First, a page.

Nature is a truly powerful and unpredictable force and this incident serves to remind us just how fragile the land can be.
It's impossible to predict an event such as this and for some of us it's just as hard to know how you will react if you find yourself in a similar situation and so I sympathies on any of the campers who lost their vehicles and are asking themselves "What if?".
My condolences especially go out the brand new Land Rover and Caravan reportedly paid for with the sale of their home, After the main event had subsided even at the low tide only the tip of the caravan was visible, By high tide the next morning it was shredded. Thankfully fully insured.
My working theory is that minor earthquakes earlier in the region had disturbed a fresh water table which was then eroded away by the tides. (EDIT: Geologist have since theorised this was an underwater landslide and not a sinkhole at all.)
Spectators report that the sink hole started out as what looked like a rip tide however quickly evolved as ground began disappearing rapidly inland before claiming the entire beach by the low tide.
Initial yelling and screaming to "Wake Up" from one lady was dismissed by most as the result of a few too many beers however among those who had been woken news and panic quickly spread as campers scrambled to either find out exactly what was going on or began preparations to evacuate.
A few of our fellow campers and I grouped together deciding that we had better safety in numbers and assembled at an inland point well clear of any risks of the sink hole, after ensuring that all our our loved ones were safe (abandoning our sites) we then moved on to rumor control and cautiously approached the sink hole to determine if it was continuing to grow and if so, at what rate.
By this time police had arrived at the scene and were making efforts to seal off the area while evacuating those in any immediate risk, advising others to make preparations in the event that further evacuations were necessary.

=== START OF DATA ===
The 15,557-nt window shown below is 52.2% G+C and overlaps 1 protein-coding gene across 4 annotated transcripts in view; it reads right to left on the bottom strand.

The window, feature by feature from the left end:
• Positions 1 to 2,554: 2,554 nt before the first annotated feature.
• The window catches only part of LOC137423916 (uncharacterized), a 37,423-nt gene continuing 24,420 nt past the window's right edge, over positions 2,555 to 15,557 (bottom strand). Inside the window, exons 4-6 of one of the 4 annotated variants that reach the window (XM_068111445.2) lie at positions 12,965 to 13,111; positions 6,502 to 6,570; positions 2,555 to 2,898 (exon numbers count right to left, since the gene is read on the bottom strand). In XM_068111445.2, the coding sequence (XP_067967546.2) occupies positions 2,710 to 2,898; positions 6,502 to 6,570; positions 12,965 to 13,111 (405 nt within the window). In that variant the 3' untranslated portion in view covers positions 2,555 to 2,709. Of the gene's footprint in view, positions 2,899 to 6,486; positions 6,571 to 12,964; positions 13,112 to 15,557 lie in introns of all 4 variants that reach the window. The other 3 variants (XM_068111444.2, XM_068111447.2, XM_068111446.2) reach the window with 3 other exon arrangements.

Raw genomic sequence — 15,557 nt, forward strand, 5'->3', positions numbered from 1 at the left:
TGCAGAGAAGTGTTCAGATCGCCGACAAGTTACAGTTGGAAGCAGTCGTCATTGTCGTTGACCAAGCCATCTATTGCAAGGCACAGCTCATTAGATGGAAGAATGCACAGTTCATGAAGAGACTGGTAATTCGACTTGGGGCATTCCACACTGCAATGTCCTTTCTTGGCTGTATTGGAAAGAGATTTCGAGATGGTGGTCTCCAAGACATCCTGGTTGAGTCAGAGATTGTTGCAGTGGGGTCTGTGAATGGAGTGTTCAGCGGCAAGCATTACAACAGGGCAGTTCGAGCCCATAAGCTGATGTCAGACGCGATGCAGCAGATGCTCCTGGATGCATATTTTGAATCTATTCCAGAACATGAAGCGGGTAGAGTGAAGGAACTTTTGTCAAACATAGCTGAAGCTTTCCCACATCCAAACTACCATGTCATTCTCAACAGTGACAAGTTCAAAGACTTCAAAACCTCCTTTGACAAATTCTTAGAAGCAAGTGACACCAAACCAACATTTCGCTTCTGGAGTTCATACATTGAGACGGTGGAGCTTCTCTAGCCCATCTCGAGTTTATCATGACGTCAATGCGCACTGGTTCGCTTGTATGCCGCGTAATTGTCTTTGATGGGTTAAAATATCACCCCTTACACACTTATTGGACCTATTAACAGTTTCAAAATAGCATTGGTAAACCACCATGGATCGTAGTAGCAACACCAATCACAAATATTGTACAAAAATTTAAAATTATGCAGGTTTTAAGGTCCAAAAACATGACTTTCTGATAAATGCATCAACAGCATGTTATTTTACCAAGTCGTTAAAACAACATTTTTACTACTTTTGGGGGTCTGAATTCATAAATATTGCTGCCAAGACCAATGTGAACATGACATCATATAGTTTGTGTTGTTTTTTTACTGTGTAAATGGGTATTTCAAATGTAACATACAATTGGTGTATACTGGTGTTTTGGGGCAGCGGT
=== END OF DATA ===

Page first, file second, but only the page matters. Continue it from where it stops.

At this point I made two observations. The first being that the sink hole has stopped growing and instead seemed to be eroding along the bank against the breaking waves. The second being the extent of the damage. The water was up so close that I was convinced for a moment we were at high tide even though I knew we were now at the lowest point in the tide. It was hard to believe only hours earlier we had been driving along the very same beach.
With about 6 hours before the next high tide and having a good few hundred meters safety between us and the threat we determined it was safe to return to our sites, especially as the situation was now under constant police observation... That's not to say I got any sleep. Instead I lay awake all morning alert to any sound of danger. It was busy that night, council workers hammered away to erect road closure and camp closure signage while a good portion of the camp grounds continued their efforts to pack up and evacuate all through to morning.
At about 3am I was startled by the sounds of flares or fireworks popping nearby, knowing that high tide was well on truly on it's way back in my immediate thought was that the sink hole had once again began spreading and that police were making an effort to wake people in the immediate vicinity. Leaving nothing to chance I went out again to re-evaluate the situation to find a larger scale operation including police, SES and a well lit sink hole which had not increased in size since the low tide... relief.
I met a man at the beach who had been camping along the sink hole as it began. He told me about how he was woken in shock to the sight of cars and caravans being pulled through the tree line and how one poor Land rover just didn't have what it took to pull a caravan out of the beach, Onlookers attempted to snatch him up fighting along the edge of the sink hole however nature won the battle and the very desperate owner refusing to leave was pulled from his vehicle moments before going in with it. I breathe a sigh of relief in the knowledge that the car and caravan now submerged under more sand than water was empty and that nobody had got hurt.
With this I returned to my camp site, next return at the high tide in the morning. Shortly after which news stations began arrived and the site became quickly swarmed by tourist who had encountered the closed road.
I've since had a look at the aerial news footage and I'm still left in awe at the true power of nature.